Brilliant Days by Michiru Aoyama

Artwork

Michiru Aoyama | Brilliant Days
Mirae Arts (LP/DL)

Broken into two untitled pieces that run just under twenty minutes each per side comes Brilliant Days from Japanese musician/producer Michiru Aoyama. Through and through this is a jewel-toned ambient record with a pace that rings of other traditional music from Japan, mostly meaning that it takes time and care to unfold, to blossom. These are guitar string manipulations that sound like a harp, and may as well be chimes and static as the sounds emanating are powerfully induced by an austere softness that quenches the tired mind.

After about ten minutes the piece fades out and re-emerges after about a minute with a more robust, saucer-shaped drone, hovering and playing on the in/out of depth of field. It’s a very shaped sound with edges that are fuzzy and breaking free. And yet other transitions are made hereafter, stretched chords are added as are other sparse percussive effects with supplemental reverb. Aoyama’s sound is bright without being too lightweight, even when it dips into its more pensive moments.

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When you flip the wax platter the listener will be in for a continuation of delightful textural effects that have a seemingly more ‘live’ feel, perhaps it’s a bit of open air mics and static electricity? Any which way you hear this will be up for personal interpretation – but clearly Brilliant Days is a sweet ambient surprise this season. It has tonalities that uplift, even as they are breaking apart, in this way you begin to understand the beauty in   its organic nature of erosion, of change. Playing on the soft and jagged sides of rhythm and its tendency for natural breaks, of mimicking the way in which the Earth surrounds us and constantly shifts – especially in our times of major climate challenges.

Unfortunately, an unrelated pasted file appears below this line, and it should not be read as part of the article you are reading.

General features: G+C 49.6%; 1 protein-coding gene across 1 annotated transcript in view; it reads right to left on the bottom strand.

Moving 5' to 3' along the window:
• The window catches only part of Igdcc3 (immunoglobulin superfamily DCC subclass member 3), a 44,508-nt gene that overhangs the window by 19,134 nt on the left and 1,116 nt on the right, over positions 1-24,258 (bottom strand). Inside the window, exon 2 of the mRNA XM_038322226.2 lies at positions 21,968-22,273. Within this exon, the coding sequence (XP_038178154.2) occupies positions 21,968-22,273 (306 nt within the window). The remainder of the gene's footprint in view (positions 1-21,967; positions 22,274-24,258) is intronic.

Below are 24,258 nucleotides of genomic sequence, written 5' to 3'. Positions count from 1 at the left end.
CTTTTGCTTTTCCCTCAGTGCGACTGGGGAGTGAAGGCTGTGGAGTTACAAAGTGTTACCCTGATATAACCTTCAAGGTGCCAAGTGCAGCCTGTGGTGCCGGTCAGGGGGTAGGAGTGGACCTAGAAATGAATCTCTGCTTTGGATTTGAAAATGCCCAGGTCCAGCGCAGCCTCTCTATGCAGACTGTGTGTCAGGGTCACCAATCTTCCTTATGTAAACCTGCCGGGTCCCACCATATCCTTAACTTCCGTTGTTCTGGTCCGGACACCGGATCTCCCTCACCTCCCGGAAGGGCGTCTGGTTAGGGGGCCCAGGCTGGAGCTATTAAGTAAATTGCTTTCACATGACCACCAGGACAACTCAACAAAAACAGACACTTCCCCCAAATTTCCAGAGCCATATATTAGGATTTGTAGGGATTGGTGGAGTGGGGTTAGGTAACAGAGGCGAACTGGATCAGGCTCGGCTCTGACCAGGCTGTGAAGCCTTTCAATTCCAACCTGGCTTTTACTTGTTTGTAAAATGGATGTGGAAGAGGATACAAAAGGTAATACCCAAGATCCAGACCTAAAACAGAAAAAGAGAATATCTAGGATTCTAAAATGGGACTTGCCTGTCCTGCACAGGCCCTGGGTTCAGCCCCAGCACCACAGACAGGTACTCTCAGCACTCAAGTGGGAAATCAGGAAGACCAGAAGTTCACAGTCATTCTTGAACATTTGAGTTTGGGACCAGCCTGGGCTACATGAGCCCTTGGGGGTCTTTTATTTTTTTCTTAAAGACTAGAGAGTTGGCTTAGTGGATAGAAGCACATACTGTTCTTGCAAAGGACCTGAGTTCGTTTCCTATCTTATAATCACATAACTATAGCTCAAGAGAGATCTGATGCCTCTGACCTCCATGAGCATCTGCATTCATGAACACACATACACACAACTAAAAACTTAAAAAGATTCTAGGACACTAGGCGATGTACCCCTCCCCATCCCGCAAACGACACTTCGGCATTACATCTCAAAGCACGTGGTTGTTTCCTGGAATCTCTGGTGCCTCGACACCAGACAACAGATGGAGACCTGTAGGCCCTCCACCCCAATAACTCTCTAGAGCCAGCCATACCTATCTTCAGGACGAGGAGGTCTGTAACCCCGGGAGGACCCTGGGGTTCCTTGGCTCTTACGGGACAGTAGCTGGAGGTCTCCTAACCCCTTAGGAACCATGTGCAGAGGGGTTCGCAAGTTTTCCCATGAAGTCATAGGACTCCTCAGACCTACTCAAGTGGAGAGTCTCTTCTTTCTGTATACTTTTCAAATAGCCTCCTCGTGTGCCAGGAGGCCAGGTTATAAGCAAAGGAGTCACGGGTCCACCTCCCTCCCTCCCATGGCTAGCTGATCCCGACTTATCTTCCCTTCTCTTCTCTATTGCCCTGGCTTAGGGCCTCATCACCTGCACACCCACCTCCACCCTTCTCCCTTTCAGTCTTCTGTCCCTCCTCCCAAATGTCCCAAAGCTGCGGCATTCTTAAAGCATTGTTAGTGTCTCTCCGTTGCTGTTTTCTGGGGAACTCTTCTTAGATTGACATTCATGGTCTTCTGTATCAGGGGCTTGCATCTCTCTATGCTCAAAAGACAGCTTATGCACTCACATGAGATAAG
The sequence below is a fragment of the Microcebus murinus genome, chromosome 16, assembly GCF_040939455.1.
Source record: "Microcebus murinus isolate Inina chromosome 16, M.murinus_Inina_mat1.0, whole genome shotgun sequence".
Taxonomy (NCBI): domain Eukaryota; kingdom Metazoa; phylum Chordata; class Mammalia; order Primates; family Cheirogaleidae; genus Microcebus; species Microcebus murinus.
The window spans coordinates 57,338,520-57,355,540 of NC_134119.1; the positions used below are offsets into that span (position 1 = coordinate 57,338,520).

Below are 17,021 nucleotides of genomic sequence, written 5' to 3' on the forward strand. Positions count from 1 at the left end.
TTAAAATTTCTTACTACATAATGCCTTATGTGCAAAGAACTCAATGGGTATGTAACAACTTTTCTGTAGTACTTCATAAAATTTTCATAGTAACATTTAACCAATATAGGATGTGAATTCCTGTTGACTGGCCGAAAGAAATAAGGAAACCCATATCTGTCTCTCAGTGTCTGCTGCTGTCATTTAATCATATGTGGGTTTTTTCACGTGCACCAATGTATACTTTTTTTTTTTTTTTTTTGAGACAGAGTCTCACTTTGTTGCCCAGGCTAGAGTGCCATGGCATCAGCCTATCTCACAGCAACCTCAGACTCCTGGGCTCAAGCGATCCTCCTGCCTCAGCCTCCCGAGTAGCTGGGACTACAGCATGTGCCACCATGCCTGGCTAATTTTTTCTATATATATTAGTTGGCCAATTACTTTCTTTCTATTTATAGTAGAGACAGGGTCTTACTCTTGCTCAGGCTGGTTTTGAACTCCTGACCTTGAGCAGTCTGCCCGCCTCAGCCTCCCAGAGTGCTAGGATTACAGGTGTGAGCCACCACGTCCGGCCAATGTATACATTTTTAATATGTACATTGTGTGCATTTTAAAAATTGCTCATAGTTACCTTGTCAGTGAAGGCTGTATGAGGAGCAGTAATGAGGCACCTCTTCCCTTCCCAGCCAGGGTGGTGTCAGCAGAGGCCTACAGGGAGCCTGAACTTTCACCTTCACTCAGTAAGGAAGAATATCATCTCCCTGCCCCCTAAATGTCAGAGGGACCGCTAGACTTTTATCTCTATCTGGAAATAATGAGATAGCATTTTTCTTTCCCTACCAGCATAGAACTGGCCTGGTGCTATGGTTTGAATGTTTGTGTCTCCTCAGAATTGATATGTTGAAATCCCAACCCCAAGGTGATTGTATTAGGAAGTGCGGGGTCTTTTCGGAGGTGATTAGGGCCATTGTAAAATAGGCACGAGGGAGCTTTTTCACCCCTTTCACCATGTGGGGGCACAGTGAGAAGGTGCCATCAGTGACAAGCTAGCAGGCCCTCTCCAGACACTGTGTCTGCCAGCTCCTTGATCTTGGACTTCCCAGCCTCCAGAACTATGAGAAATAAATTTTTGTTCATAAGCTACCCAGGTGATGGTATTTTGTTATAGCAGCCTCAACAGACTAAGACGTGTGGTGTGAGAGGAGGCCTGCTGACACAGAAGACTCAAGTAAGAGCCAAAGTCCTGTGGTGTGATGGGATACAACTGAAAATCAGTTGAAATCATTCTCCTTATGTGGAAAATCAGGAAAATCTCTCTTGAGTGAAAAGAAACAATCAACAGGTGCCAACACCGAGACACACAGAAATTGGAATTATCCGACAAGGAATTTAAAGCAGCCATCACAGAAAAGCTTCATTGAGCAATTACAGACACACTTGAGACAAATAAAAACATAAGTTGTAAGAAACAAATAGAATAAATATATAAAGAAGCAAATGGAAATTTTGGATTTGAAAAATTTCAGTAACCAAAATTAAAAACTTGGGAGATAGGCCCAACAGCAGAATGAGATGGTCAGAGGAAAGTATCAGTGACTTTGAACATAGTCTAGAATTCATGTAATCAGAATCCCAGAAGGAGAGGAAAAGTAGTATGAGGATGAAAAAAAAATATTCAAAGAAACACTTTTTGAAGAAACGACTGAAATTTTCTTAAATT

Melody and atonality, so disparate, yet Aoyama pairs the paradox. Though in total I can appreciate quiet dips in the program, though upon re-emergence they do seem to be a fairly new vignette, like a new rack rather than a straight long-player. It doesn’t disrupt as much as points the ear in a new direction. This record is all about tonal coloration, exploration of timbre, sound width and near transcendental meditation as we get into the weeds of the final half dozen minutes. And just then things shift once more to a rush of static that sounds like a dozen amplified ice skates hitting the surface in layers, slashing, sloshing, it is quite a linear set of enigmatic effects. And slowly fades, end scene.

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